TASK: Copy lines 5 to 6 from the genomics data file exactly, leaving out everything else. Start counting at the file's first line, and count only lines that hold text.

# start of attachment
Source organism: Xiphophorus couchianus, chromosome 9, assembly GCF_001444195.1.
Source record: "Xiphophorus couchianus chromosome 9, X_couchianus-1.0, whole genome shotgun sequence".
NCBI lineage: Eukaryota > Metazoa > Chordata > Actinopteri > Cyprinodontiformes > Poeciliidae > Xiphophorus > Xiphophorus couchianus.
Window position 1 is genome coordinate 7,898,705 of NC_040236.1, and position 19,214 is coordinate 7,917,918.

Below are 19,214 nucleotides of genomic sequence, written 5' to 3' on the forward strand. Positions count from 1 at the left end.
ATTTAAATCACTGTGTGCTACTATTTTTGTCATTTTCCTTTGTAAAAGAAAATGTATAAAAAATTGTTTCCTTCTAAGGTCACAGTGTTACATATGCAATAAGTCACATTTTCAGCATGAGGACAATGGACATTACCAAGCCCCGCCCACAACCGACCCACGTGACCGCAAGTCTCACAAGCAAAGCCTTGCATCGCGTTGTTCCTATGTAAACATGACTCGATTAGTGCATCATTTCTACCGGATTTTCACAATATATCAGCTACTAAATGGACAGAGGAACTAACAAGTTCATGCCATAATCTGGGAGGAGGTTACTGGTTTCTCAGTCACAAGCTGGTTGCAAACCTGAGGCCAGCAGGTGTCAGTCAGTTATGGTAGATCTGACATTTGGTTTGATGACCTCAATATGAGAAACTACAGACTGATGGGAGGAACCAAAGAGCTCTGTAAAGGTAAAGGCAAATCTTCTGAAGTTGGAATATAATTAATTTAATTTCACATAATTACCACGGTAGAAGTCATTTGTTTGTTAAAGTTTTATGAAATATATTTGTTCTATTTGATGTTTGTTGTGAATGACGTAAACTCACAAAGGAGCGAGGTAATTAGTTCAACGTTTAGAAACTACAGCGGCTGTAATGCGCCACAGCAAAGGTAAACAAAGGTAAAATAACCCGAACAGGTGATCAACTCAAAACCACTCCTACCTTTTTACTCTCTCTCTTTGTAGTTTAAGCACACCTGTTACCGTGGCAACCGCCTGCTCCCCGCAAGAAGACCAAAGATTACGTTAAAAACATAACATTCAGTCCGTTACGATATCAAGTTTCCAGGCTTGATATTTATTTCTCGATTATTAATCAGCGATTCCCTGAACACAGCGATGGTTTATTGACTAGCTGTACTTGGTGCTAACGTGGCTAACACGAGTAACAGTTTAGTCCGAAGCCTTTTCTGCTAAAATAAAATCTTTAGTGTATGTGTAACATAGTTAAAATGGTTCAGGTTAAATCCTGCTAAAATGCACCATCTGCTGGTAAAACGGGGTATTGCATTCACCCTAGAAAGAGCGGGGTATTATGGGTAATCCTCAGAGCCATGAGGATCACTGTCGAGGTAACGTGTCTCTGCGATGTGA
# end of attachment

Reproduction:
Below are 19,214 nucleotides of genomic sequence, written 5' to 3' on the forward strand. Positions count from 1 at the left end.
ATTTAAATCACTGTGTGCTACTATTTTTGTCATTTTCCTTTGTAAAAGAAAATGTATAAAAAATTGTTTCCTTCTAAGGTCACAGTGTTACATATGCAATAAGTCACATTTTCAGCATGAGGACAATGGACATTACCAAGCCCCGCCCACAACCGACCCACGTGACCGCAAGTCTCACAAGCAAAGCCTTGCATCGCGTTGTTCCTATGTAAACATGACTCGATTAGTGCATCATTTCTACCGGATTTTCACAATATATCAGCTACTAAATGGACAGAGGAACTAACAAGTTCATGCCATAATCTGGGAGGAGGTTACTGGTTTCTCAGTCACAAGCTGGTTGCAAACCTGAGGCCAGCAGGTGTCAGTCAGTTATGGTAGATCTGACATTTGGTTTGATGACCTCAATATGAGAAACTACAGACTGATGGGAGGAACCAAAGAGCTCTGTAAAGGTAAAGGCAAATCTTCTGAAGTTGGAATATAATTAATTTAATTTCACATAATTACCACGGTAGAAGTCATTTGTTTGTTAAAGTTTTATGAAATATATTTGTTCTATTTGATGTTTGTTGTGAATGACGTAAACTCACAAAGGAGCGAGGTAATTAGTTCAACGTTTAGAAACTACAGCGGCTGTAATGCGCCACAGCAAAGGTAAACAAAGGTAAAATAACCCGAACAGGTGATCAACTCAAAACCACTCCTACCTTTTTACTCTCTCTCTTTGTAGTTTAAGCACACCTGTTACCGTGGCAACCGCCTGCTCCCCGCAAGAAGACCAAAGATTACGTTAAAAACATAACATTCAGTCCGTTACGATATCAAGTTTCCAGGCTTGATATTTATTTCTCGATTATTAATCAGCGATTCCCTGAACACAGCGATGGTTTATTGACTAGCTGTACTTGGTGCTAACGTGGCTAACACGAGTAACAGTTTAGTCCGAAGCCTTTTCTGCTAAAATAAAATCTTTAGTGTATGTGTAACATAGTTAAAATGGTTCAGGTTAAATCCTGCTAAAATGCACCATCTGCTGGTAAAACGGGGTATTGCATTCACCCTAGAAAGAGCGGGGTATTATGGGTAATCCTCAGAGCCATGAGGATCACTGTCGAGGTAACGTGTCTCTGCGATGTGA